It goes without saying that 2020 has fundamentally changed the world as we know it, however Australia does now seem to have weathered the brunt of the storm

With strict restrictions in place early, Australians shut down their lives for the best part of two months, largely halting the spread of the disease. This did however deliver a seismic hit to many industries, taking away the consumers upon which they rely.
The AAAA COVID-19 Impact Survey has shown a significant financial hit for automotive workshops, in line with other impacted sectors (for example, retail and hospitality).
This revenue hit comes off the back of drastic falls in distances travelled, therefore meaning less wear and tear on components, as well as consumers choosing to delay maintenance because they have less cash in the bank.
We do however now need to start looking forward to the economic recovery. The Australian government has started this process, with promising signs that Australia could be amongst the first to return to a “new normal.”
The question we’re left with now is what that looks like for automotive servicing and maintenance. To provide some context on this, personal vehicle travel in China was estimated to be down up to 80 percent during the pandemic, with TomTom also recording car density down by over 80 percent in parts of Italy and Germany.

The crisis was however less severe in Australia than most other countries, meaning that we’re unlikely to be impacted to this extent. Looking at our scenarios (Figure One), we’d suggest Australia’s decline is potentially half that, or around the 40 percent mark. In practical terms, this means each vehicle travelling 450 fewer kms per month. Extrapolating that over the lockdown period, it amounts to a 10-15 percent decline in annual km travelled.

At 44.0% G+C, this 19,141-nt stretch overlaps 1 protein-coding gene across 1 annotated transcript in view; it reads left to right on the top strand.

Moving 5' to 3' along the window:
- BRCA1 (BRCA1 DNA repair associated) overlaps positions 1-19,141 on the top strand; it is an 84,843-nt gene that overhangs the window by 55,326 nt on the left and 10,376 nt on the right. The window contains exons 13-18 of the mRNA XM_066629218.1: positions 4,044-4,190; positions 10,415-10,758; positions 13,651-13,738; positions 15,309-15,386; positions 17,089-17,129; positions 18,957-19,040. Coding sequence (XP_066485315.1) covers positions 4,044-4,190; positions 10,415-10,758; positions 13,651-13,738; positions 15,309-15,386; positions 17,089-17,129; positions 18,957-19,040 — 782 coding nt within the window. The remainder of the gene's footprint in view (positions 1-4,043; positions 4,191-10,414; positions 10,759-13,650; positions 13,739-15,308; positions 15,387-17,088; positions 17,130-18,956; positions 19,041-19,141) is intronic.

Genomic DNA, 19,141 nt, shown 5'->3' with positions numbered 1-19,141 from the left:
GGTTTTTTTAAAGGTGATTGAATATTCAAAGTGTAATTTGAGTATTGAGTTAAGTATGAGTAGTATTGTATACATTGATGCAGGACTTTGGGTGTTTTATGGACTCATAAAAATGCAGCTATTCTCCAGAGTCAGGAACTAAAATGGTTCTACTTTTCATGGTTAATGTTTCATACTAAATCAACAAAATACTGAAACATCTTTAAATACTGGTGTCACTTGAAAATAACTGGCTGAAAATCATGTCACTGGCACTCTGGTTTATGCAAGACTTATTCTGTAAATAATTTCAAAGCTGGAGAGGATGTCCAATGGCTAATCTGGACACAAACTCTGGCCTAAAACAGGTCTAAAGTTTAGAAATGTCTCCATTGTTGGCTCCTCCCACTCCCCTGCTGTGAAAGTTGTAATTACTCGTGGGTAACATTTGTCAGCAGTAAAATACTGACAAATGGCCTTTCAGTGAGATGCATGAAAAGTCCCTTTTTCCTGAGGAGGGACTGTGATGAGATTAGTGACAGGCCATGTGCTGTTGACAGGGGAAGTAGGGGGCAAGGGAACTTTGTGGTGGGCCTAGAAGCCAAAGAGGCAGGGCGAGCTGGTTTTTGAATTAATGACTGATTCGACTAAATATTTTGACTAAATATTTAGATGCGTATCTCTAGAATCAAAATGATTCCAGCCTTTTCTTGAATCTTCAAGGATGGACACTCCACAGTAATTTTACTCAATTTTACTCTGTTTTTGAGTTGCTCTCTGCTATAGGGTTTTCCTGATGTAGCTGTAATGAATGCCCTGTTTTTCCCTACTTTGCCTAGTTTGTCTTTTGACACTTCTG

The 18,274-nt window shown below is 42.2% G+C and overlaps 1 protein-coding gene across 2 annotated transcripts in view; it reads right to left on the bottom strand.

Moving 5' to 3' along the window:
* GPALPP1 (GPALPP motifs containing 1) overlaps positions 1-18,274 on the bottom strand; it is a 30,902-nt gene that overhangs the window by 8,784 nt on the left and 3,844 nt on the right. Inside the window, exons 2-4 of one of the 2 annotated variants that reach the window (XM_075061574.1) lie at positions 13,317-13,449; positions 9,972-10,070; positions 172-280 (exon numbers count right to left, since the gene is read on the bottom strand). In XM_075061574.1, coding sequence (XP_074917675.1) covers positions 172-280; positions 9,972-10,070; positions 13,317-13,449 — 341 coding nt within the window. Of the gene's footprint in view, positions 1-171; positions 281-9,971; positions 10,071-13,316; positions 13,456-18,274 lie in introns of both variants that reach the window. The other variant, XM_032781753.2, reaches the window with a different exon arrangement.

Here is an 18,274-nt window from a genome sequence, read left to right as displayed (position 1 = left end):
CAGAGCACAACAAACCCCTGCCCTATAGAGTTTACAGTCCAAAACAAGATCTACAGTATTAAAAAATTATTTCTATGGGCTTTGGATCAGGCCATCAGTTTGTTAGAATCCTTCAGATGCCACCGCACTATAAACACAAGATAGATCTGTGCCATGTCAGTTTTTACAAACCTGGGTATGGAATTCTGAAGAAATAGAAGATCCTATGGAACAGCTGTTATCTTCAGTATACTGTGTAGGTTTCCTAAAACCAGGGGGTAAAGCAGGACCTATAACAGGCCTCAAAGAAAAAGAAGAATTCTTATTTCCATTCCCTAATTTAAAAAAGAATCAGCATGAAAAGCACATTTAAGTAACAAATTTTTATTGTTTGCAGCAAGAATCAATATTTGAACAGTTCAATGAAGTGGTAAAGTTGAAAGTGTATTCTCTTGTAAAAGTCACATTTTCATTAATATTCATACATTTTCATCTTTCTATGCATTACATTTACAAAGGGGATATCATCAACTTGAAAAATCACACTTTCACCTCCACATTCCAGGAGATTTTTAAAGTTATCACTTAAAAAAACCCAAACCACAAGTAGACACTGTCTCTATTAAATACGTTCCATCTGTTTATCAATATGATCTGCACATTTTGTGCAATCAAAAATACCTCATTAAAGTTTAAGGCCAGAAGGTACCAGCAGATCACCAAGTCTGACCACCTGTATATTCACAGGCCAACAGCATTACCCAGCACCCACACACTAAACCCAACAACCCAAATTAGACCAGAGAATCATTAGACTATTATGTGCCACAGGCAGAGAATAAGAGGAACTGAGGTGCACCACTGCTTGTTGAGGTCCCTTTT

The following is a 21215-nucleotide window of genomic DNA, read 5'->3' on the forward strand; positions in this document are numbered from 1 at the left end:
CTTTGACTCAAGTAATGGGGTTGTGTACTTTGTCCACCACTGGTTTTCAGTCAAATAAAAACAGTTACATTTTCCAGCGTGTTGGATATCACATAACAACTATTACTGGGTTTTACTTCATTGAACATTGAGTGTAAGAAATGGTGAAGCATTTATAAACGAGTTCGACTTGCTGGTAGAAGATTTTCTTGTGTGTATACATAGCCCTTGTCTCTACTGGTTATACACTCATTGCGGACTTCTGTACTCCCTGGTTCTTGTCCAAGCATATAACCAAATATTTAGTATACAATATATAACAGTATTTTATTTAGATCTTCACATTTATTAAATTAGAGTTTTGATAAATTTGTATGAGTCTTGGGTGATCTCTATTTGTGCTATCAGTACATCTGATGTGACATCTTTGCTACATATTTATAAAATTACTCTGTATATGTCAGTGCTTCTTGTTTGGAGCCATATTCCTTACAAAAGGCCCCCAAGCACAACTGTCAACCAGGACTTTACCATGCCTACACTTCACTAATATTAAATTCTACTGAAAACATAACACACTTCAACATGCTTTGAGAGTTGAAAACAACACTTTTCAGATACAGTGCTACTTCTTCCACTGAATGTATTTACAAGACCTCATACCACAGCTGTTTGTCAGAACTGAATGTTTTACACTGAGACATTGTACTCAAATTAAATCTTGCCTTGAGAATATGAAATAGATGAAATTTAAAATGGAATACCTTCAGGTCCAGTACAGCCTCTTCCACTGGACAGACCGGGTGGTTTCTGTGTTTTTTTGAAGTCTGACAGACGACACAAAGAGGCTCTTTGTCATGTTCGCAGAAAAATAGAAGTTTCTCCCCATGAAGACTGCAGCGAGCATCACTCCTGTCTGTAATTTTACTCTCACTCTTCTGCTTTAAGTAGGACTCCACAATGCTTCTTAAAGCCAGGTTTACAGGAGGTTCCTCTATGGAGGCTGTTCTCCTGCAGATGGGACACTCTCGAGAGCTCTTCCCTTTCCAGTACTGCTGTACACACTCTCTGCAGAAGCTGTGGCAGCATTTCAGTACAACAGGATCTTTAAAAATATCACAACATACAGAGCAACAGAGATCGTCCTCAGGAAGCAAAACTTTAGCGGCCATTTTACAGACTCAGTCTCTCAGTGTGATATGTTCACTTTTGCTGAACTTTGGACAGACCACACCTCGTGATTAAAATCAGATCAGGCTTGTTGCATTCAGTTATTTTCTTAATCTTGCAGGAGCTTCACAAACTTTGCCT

The recovery from this can also be looked at from a couple of angles.
The first, more pessimistic outlook would see continuing maintenance and repair delays, along with less driving as consumers remain cautious of the virus in their everyday life. This would lead to continued weaker conditions, as the Australian consumer opts for a more cautious return to ‘normal.’

However, a second, and arguably stronger argument offers a more optimistic outlook for recovery. Playing out this scenario, servicing activity would be boosted by a range of factors, including:

  • Consumers ‘catching up’ with servicing or repairs they put off
  • Declining confidence in public transport resulting in more use of personal vehicles
  • Ongoing caution around air travel, boosting intrastate holidays and road-trips (and the associated servicing and maintenance preparations)

Despite the negative impact COVID-19 has had on workshops across Australia, we’re already seeing a level of positivity as restrictions start to ease. Anecdotal feedback from aftermarket manufacturers and retailers also suggests they are ramping up for an expected post-lockdown rush.
On balance, the second option seems more realistic, with Australians already showing an eagerness to make the best use of their time as restrictions loosen. This would lead to robust results through June as restrictions lift. The school holidays at the end of June would then bolster this, as Australians get back in their cars for a long-awaited escape from home.
Beyond this short-term boost, a shifted mindset around the use of public transport is likely to see many Australians continuing to choose the car over the train or bus, ensuring the rest of 2020 can proceed in a more ‘normal’ manner.

This column was prepared for AAA Magazine by ACA Research, our partners in the AAAA Aftermarket Dashboard which is delivered to AAAA members each quarter.

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